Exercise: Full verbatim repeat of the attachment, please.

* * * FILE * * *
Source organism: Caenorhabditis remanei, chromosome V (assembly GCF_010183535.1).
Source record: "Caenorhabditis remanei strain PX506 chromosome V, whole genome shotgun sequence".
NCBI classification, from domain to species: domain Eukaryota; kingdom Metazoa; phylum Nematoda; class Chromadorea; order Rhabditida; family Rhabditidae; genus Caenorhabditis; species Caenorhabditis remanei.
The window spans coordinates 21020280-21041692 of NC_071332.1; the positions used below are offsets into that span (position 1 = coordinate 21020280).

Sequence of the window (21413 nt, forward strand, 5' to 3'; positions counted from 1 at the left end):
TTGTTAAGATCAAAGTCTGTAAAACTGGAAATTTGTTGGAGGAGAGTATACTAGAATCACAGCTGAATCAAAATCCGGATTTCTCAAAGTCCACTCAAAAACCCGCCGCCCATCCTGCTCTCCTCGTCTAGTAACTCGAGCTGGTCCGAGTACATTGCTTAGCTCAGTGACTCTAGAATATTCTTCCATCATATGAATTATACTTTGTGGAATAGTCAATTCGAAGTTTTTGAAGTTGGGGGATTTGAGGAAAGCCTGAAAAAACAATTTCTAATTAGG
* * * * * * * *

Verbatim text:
Source organism: Caenorhabditis remanei, chromosome V (assembly GCF_010183535.1).
Source record: "Caenorhabditis remanei strain PX506 chromosome V, whole genome shotgun sequence".
NCBI classification, from domain to species: domain Eukaryota; kingdom Metazoa; phylum Nematoda; class Chromadorea; order Rhabditida; family Rhabditidae; genus Caenorhabditis; species Caenorhabditis remanei.
The window spans coordinates 21020280-21041692 of NC_071332.1; the positions used below are offsets into that span (position 1 = coordinate 21020280).

Sequence of the window (21413 nt, forward strand, 5' to 3'; positions counted from 1 at the left end):
TTGTTAAGATCAAAGTCTGTAAAACTGGAAATTTGTTGGAGGAGAGTATACTAGAATCACAGCTGAATCAAAATCCGGATTTCTCAAAGTCCACTCAAAAACCCGCCGCCCATCCTGCTCTCCTCGTCTAGTAACTCGAGCTGGTCCGAGTACATTGCTTAGCTCAGTGACTCTAGAATATTCTTCCATCATATGAATTATACTTTGTGGAATAGTCAATTCGAAGTTTTTGAAGTTGGGGGATTTGAGGAAAGCCTGAAAAAACAATTTCTAATTAGG